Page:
The Cummins “53” Block was used in Cummins 24 valve ISB diesel engines from 1998.5-2002. Manufactured by Brazilian company, TUPY.
The “53” block casting has thin water jacket walls that are susceptible to cracking. With coolant cavitation, corrosion, coolant pressure in the block, frequent or heavy towing they may crack, causing a loss of coolant. Failing to let an engine properly warm after a cold start, and engine overheating can contribute to the development and propagation of cracks in the water jackets of these blocks.
Cracks commonly develop on the passenger side of the 53″ blocks, right below the freeze plugs. Automatic transmission owners may have difficulty viewing cracks because they often occur directly beneath the automatic transmission heat exchanger.
Cummins 53 Block Identification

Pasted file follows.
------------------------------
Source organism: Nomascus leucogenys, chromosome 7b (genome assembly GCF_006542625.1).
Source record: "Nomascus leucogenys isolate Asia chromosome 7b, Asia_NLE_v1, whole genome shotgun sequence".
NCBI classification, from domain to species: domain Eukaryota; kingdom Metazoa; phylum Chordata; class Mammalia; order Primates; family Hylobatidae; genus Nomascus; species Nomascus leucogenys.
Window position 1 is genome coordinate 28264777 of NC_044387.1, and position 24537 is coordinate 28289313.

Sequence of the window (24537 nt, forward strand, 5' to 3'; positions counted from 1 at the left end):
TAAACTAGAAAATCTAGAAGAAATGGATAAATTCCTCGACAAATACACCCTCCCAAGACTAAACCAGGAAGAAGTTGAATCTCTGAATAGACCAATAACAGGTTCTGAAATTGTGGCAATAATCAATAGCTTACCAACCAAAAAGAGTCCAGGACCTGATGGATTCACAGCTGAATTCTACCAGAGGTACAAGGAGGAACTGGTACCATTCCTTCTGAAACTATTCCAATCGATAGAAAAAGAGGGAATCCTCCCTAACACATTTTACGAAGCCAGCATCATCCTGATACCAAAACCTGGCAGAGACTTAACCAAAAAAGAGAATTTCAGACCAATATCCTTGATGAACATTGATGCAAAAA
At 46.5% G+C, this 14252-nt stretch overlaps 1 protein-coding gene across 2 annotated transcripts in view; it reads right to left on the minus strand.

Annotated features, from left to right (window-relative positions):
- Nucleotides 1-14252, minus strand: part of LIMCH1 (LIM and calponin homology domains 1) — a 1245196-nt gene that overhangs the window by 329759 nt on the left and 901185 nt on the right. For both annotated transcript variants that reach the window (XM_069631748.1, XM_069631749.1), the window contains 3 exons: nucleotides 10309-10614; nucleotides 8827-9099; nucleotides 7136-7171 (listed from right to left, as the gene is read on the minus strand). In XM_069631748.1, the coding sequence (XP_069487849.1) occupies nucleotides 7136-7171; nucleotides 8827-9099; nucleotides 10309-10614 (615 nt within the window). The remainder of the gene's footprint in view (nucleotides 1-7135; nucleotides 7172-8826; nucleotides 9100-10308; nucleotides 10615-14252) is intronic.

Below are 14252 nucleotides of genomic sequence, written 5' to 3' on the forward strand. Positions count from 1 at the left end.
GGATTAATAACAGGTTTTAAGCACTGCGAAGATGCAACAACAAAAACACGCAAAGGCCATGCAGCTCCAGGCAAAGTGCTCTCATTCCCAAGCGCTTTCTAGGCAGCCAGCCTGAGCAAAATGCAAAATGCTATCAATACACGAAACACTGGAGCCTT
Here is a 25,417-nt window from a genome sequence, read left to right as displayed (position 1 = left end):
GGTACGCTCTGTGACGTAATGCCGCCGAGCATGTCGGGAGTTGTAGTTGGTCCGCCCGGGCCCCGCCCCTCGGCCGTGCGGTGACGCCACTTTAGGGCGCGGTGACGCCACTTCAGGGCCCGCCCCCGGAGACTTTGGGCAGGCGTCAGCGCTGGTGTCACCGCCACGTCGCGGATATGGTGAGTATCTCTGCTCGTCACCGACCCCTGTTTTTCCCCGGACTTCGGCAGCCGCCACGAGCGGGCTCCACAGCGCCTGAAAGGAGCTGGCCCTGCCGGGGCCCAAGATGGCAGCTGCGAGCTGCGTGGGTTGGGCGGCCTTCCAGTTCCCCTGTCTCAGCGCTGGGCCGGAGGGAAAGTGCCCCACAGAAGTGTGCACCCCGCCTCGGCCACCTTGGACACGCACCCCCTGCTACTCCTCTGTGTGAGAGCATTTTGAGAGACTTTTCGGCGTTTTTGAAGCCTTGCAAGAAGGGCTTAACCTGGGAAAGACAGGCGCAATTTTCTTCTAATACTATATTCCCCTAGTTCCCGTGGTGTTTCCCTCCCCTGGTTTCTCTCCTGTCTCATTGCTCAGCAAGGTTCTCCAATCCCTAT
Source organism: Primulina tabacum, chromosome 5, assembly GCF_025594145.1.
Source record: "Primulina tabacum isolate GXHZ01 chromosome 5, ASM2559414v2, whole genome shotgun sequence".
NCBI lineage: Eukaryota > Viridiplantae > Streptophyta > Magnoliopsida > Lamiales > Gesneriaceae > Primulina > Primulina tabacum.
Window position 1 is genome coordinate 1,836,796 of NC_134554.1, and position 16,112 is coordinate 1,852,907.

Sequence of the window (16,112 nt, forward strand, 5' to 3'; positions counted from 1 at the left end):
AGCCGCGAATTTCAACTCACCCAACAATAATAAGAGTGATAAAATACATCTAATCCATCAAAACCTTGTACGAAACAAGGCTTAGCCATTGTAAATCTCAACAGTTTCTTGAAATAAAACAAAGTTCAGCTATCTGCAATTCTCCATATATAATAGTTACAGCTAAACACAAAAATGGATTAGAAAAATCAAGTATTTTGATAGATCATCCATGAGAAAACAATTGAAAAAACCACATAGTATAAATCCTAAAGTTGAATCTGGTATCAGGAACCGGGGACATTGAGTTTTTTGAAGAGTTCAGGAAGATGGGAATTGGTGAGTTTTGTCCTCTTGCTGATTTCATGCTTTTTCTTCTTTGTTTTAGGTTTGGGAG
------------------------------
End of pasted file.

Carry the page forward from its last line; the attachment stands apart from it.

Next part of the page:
Cummins “53” blocks can be identified by a “53” casting number located on the side of the block. The casting number is commonly seen on the passenger side, below the injection pump, although some #53 blocks have the casting number located on the driver side near the front of the engine.
To determine if a particular engine has a “53” block, on the passenger side of the engine, you should see a large wiring harness mounted to the block. Directly below oil filter mounting assembly, and directly in front of the front turbo drain port in the block, just above where the oil pan meets the block, if present there will be a “53” cast in the block. The numbers will be about 1 inch tall.
Dodge 5.9 24v Diesel 53 Block Repair
Temporary “53” block fixes include block stitching and welding. These temporary fixes can hold you over until you can find a replacement engine.
The real problem with these temporary fixes is the wall thickness in that area of the block. That’s why drilling out the ends of the crack, V-notching the wound, and welding don’t necessarily permanently fix the problem. The block could re-crack.Check out our post on the most common Dodge 5.9 Cummins 24v engine problems